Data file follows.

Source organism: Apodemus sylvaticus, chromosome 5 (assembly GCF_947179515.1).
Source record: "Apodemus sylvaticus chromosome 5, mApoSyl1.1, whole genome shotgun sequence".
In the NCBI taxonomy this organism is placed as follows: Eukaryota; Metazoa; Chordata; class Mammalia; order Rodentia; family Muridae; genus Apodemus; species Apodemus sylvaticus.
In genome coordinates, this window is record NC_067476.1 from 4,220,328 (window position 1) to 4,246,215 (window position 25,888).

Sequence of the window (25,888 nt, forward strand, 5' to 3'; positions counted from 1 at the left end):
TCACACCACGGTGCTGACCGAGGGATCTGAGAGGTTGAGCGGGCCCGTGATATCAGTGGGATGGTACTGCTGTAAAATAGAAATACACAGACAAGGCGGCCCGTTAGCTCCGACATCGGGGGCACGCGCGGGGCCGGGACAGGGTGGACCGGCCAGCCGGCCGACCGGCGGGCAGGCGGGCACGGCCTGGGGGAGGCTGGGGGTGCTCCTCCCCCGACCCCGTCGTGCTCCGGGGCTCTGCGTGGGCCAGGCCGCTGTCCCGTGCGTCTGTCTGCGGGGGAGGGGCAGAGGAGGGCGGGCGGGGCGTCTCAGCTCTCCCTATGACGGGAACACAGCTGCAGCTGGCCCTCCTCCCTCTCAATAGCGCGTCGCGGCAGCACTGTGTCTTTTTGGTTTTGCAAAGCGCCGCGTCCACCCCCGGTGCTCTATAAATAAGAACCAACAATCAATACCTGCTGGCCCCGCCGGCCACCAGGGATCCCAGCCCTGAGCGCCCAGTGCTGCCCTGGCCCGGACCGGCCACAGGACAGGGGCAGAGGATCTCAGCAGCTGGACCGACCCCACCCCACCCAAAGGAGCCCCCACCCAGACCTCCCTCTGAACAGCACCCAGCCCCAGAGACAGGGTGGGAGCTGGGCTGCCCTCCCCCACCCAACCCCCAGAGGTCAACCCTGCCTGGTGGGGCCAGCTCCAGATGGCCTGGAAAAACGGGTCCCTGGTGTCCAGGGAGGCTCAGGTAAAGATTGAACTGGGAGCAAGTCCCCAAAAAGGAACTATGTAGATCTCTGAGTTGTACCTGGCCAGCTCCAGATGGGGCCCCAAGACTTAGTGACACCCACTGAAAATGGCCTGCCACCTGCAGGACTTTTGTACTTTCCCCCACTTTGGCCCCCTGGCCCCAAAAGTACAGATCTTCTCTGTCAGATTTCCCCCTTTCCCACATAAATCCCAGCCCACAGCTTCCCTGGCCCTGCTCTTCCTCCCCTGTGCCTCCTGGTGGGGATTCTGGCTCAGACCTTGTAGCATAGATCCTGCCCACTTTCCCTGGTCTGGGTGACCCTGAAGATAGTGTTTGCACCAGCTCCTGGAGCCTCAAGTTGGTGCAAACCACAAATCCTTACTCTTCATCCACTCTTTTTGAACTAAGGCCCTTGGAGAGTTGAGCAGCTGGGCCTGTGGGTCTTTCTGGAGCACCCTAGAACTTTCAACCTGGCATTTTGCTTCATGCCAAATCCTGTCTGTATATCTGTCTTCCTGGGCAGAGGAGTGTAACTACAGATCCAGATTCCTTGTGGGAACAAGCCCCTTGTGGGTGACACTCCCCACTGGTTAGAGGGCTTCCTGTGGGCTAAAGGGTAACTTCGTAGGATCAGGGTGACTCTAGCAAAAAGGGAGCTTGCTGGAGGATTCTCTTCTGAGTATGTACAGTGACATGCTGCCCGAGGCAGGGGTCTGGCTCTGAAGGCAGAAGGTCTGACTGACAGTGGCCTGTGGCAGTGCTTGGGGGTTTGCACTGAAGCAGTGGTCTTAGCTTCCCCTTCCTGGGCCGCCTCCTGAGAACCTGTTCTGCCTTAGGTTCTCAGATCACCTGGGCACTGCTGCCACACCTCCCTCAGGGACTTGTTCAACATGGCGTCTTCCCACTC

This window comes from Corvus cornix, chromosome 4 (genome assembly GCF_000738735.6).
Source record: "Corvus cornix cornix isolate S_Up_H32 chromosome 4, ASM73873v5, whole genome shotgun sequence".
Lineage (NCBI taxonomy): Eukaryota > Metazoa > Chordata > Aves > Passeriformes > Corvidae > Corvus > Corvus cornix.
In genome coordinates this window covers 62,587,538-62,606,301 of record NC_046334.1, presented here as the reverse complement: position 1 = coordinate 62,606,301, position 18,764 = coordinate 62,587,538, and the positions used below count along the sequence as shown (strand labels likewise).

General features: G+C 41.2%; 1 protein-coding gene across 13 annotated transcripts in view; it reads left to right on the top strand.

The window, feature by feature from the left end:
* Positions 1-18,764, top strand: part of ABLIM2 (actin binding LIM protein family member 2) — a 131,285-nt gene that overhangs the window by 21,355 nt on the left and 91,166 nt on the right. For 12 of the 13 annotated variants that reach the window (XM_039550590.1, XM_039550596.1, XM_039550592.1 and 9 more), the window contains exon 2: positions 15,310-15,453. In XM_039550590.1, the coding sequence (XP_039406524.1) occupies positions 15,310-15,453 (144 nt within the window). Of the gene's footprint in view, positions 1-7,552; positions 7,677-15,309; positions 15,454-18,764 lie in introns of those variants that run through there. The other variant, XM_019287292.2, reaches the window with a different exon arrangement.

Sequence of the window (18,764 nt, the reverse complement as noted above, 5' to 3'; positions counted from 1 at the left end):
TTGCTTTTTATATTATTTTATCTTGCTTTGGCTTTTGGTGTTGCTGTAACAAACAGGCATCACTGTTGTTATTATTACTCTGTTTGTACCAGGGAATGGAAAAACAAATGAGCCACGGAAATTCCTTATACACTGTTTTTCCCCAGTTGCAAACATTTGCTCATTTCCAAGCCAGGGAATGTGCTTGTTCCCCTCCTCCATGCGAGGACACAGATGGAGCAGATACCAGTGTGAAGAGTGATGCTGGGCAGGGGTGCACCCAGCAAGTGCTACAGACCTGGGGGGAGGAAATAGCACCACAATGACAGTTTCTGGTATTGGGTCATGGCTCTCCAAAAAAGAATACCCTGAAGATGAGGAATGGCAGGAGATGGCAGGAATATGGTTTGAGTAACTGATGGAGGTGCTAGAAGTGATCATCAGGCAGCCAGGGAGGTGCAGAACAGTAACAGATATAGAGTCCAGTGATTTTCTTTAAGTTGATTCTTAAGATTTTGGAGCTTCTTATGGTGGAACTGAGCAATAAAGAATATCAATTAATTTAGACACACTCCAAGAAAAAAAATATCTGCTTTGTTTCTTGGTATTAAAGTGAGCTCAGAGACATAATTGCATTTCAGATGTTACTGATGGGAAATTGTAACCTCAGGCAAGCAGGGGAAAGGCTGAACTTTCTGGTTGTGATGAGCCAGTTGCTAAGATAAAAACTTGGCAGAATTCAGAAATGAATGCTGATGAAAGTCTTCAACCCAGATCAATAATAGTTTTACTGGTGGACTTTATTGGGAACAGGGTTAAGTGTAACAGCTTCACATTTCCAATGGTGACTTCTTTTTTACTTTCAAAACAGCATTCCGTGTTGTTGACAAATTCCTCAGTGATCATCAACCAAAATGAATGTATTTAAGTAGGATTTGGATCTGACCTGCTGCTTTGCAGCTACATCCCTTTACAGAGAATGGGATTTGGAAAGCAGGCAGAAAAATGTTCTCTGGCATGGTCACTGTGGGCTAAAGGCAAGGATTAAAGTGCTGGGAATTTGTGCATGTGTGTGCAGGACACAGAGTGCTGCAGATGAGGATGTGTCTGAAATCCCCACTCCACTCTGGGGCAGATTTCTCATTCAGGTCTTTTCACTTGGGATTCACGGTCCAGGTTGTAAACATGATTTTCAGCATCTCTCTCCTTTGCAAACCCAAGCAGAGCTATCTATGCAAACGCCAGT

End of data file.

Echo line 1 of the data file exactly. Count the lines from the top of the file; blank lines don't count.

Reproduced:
Source organism: Apodemus sylvaticus, chromosome 5 (assembly GCF_947179515.1).